How the World Challenges the Church for Cultural Leadership


Last week I used Job as an example of how the church challenges the world for cultural leadership. Job describes how he was a cultural leader before he was stricken by the adversary’s plagues. He says that people looked to him as a source of wisdom (i.e. as a cultural leader) because he served the needs of those around him – especially the poor and the marginalized.

But the question might be asked: why then is he no longer a cultural leader after he’s stricken? In fact, as soon as he comes under attack the whole culture turns against him. In last week’s post I was looking at chapter 29; most of chapter 30 is about how Job is now laughed at and despised. Here’s a small sample: “And now I have become their song; I am a byword to them. They abhor me; they keep aloof from me; they do not hesitate to spit at the sight of me.” (v. 9-10)

The answer, of course, is that human culture in a fallen world is always hypocritical to some extent. Every culture affirms moral norms of behavior that it wants people to follow; because of God’s common grace, those norms mostly align with God’s natural revelation of moral goodness to humanity. They never align completely with God, and in some cases they go far astray; the alignment that Paul famously observes in Romans 2 is only a general pattern. And (as Paul goes on to observe) every culture fails to actually uphold even the imperfect standard it sets for itself. In a fallen world there is never a “Christian culture” in the sense of a culture that can be simply identified with Christianity. There are cultures that are highly influenced by Christianity, and cultures that explicitly profess allegiance to Christianity. (They are not always the same cultures!) But no culture is simply the same thing as Christianity.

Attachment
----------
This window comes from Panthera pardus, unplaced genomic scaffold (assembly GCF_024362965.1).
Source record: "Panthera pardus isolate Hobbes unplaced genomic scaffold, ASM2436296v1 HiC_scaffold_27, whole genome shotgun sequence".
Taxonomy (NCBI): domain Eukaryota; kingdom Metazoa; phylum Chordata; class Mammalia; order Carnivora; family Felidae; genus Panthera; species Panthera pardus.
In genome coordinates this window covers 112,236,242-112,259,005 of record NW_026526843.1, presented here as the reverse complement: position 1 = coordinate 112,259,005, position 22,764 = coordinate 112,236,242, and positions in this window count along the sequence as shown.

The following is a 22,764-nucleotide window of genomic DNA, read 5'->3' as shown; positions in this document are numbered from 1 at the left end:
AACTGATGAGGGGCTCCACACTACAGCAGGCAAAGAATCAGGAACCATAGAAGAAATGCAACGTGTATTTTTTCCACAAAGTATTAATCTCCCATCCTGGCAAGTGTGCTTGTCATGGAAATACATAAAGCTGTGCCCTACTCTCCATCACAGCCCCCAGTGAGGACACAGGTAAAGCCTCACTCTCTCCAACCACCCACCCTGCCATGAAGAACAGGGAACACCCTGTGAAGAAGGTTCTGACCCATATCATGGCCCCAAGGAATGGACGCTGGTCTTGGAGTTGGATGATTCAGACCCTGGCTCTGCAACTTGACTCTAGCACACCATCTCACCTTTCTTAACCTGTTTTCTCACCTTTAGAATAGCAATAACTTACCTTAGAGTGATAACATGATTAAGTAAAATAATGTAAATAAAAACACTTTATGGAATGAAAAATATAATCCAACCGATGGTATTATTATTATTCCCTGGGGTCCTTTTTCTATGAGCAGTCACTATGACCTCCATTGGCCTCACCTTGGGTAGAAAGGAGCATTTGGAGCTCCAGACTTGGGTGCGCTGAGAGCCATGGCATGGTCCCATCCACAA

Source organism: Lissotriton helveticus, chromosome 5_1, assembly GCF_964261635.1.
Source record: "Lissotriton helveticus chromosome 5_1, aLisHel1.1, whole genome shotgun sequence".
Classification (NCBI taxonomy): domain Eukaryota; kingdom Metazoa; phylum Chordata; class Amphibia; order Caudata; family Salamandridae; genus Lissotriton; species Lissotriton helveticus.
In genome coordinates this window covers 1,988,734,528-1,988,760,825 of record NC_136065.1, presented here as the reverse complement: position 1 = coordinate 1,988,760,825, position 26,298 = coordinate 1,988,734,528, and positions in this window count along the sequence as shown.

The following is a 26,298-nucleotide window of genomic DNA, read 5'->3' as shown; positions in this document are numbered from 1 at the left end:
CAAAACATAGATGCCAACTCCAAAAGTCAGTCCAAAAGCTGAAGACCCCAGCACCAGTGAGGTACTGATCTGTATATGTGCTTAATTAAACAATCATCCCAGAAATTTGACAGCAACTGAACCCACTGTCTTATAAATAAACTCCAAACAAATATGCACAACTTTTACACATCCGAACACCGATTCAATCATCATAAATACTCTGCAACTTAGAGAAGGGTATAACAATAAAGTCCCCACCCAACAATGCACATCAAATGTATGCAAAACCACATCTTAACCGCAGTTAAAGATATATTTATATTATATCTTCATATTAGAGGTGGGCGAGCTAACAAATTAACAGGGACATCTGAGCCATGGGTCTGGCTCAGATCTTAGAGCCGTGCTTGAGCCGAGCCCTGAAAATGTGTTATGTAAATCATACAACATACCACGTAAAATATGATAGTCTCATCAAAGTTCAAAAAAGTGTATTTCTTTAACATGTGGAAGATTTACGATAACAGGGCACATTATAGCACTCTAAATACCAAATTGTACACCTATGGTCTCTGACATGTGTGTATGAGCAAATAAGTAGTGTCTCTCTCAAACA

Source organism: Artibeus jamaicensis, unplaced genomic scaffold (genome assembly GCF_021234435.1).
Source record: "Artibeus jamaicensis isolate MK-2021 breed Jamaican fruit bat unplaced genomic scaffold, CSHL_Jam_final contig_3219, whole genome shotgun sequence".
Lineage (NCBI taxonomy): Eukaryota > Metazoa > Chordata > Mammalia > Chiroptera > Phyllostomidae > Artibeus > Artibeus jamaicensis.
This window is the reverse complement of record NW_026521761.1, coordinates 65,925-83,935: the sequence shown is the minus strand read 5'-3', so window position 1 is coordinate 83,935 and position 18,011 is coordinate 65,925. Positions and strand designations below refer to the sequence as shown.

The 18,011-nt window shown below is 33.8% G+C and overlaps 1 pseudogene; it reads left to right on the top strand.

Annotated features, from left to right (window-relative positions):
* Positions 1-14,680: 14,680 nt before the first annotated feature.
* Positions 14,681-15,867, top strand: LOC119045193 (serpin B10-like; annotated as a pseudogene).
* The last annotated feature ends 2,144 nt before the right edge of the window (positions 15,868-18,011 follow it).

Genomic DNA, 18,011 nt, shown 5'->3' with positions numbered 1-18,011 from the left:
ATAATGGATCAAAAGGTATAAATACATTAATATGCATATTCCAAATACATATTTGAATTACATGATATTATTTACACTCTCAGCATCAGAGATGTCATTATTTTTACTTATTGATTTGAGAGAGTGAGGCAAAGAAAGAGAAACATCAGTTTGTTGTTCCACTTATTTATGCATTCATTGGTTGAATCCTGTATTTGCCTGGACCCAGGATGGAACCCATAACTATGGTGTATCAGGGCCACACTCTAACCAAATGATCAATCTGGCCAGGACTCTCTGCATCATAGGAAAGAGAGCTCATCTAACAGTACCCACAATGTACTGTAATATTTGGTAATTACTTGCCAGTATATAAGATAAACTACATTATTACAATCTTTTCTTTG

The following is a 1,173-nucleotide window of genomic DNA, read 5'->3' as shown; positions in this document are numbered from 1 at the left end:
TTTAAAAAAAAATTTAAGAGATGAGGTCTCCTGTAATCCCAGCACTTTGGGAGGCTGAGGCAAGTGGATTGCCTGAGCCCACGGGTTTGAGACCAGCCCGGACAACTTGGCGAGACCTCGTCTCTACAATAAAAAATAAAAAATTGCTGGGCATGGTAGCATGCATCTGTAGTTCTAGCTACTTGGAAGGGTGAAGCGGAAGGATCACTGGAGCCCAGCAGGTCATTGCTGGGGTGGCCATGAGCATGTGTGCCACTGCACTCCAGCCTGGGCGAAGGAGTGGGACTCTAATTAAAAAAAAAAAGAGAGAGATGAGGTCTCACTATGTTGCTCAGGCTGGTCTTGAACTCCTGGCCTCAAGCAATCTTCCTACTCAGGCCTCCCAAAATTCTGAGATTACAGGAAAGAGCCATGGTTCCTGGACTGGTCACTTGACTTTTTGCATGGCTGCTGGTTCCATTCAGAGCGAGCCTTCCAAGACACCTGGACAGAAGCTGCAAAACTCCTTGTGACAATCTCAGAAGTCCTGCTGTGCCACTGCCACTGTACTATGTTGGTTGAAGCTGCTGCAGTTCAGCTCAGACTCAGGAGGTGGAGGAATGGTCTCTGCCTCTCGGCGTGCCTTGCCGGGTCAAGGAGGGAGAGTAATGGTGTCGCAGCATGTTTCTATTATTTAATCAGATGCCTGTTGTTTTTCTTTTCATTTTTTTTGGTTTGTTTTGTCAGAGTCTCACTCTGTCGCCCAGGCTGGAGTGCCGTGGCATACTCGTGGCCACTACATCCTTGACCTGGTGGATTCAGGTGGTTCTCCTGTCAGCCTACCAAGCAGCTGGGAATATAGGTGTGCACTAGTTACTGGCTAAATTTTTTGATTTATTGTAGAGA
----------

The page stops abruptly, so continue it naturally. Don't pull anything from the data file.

In Job’s case, the culture appears to have had a Pharisaical approach to the relationship between virtue and prosperity. It is one of the broad, overarching themes of scripture (especially in the wisdom literature) that in general and on the whole, virtue leads to prosperity. Affirming this pattern as a general truth is usually necessary to preserve our doctrines of creation and providence; without it we tend to lapse into a Gnostic dualism that views the material world as evil. However, some cultures Pharisaically raise this general correlation between virtue and prosperity into an absolute law; those who are not prosperous must be unvirtuous.

There is, alas, no cure for this condition until Christ returns. A Christian life must necessarily bring us into conflict with human culture in some respects, and there will always be people ready to pounce on any opportunity to stigmatize and marginalize the church. Part of the struggle for cultural leadership is accepting this and lamenting it without resenting it.

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